“What most people don’t know, that they should, is that practically every food you buy in a store for consumption by humans is genetically modified food. There are no wild seedless watermelons, there’s no wild cows, there’s no long-stem roses growing in the wild …
We have systematically genetically modified all the foods, the vegetables and animals, that we have eaten ever since we cultivated them. It’s called artificial selection. That’s how we genetically modify them. So now that we can do it in a lab, all of a sudden, you’re going to complain?
So we are creating and modifying the biology of the world to serve our needs. I don’t have a problem with that because we’ve been doing that for tens of thousands of years. So, chill out.”—
“John Crawford III was shot in a Wal-Mart after police received a 911 call alerting them that a man with a rifle was walking around the store. Officers arrived on the scene and, after a brief encounter, shot the 22-year-old man, who later died of a gunshot wound to the torso. As we now know, Crawford was holding a Crosman MK-177 air pump rifle—a nonlethal replica air rifle, intended for a child—and sold at the very store where he was shot while carrying it. Much of the focus of the discussions around this case has been on this fact: Why would police shoot a man holding a child’s replica gun in the store that sold it? A fair question, to be sure, but I wish to raise another.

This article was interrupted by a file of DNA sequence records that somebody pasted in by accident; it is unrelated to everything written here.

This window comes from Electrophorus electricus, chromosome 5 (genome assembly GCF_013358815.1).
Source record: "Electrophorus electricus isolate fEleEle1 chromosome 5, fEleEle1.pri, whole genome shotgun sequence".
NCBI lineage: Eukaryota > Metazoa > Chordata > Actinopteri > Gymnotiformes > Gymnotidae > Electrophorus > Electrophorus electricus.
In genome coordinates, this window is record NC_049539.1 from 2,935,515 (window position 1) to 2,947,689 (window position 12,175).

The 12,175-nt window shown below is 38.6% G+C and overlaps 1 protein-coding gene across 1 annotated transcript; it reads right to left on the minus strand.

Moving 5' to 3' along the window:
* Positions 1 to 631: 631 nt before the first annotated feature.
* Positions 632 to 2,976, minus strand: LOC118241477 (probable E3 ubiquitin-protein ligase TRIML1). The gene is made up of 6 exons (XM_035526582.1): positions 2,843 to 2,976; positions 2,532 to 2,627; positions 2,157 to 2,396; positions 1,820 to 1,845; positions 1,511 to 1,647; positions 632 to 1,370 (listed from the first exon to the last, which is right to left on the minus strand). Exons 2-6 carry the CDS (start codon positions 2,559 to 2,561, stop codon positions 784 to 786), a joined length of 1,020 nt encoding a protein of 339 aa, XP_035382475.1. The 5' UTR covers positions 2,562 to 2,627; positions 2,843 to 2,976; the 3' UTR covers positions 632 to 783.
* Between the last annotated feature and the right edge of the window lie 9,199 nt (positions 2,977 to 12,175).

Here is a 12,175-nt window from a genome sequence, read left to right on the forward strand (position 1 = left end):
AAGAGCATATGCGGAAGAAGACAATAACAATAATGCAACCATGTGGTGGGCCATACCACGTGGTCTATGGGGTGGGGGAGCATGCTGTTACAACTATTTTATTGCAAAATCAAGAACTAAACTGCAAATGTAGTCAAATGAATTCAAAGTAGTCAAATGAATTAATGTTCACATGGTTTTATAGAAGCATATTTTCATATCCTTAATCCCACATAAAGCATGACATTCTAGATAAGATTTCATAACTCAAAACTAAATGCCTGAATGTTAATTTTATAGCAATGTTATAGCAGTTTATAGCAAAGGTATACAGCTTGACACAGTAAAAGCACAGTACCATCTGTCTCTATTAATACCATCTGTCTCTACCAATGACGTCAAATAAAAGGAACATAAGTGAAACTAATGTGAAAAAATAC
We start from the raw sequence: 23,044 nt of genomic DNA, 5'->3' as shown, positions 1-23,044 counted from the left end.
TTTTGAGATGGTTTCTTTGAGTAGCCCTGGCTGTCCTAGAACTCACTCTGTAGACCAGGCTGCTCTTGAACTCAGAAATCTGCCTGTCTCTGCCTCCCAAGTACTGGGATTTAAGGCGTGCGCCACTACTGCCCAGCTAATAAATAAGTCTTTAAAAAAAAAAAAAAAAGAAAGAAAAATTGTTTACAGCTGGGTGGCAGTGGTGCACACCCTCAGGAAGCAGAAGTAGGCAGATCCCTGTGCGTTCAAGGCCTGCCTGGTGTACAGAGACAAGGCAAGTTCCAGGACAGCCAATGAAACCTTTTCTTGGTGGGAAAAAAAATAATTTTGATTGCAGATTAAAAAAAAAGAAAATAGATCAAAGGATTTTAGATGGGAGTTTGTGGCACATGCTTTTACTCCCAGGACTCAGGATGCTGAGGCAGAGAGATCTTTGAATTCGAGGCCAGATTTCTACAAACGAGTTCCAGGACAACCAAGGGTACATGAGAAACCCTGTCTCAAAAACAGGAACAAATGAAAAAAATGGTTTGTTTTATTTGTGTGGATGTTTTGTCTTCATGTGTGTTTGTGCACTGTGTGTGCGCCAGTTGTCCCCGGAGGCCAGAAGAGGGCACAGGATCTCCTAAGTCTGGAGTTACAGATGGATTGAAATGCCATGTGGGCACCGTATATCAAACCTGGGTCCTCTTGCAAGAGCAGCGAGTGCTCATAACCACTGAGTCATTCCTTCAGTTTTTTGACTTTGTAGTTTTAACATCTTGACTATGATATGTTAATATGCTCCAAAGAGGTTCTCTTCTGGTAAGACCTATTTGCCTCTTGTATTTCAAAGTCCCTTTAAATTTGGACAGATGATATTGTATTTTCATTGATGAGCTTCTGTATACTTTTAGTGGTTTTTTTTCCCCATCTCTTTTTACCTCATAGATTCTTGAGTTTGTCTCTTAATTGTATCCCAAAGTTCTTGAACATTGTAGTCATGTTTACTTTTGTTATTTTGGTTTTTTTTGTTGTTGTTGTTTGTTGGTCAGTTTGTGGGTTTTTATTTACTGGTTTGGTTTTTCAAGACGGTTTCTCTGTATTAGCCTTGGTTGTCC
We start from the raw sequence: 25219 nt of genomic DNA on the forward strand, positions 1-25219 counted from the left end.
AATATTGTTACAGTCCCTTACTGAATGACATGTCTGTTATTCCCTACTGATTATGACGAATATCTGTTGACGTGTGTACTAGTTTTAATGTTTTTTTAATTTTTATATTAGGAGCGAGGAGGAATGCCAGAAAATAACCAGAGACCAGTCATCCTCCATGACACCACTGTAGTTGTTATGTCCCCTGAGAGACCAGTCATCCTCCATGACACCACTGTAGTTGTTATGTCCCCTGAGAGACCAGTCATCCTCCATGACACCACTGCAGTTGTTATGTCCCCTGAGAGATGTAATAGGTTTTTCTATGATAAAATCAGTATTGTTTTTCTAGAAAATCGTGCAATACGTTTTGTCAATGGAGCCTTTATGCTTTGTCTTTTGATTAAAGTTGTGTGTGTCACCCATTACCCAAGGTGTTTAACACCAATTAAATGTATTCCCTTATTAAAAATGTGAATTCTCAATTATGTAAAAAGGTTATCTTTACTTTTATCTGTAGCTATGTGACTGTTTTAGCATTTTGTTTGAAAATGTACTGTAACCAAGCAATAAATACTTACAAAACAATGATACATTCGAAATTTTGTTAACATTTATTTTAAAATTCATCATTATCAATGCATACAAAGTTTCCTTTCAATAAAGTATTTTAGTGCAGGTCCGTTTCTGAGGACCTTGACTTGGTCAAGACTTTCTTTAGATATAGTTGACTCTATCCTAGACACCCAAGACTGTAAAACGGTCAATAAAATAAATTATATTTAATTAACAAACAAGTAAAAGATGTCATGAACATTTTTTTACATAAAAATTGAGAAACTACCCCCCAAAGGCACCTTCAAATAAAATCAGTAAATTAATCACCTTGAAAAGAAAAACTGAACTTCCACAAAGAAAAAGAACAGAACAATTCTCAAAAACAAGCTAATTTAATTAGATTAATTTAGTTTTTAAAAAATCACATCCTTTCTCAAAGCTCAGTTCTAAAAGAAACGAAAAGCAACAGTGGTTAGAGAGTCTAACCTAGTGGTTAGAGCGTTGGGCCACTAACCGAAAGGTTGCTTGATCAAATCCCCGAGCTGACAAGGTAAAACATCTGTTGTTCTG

Ohio is an “open carry” state. So even if Crawford were carrying a real, fully loaded rifle, why would that raise any alarms? How could that possibly be a reason to kill him?”—
Hunger, a poet once said, is the most important thing we know the first lesson we learn. But hunger can be easily quieted down, easily satiated. There is another force, a different type of hunger, an unquenchable thirst that cannot be extinguished. It’s very existence is what defines us, what makes us human. That force is love.
Love, you see, is the one force that cannot be explained, cannot be broken down into a chemical process. It is the beacon that guides us back home when no one is there, and the light that illuminates our loss. It’s absence robs us of all pleasure, of our capacity for joy. It makes out nights darker and our days gloomier. But when we find love no matter how wrong, how sad, or how terrible, we cling to it. It gives us our strength. It holds us upright. It feeds on us, and we feed on it.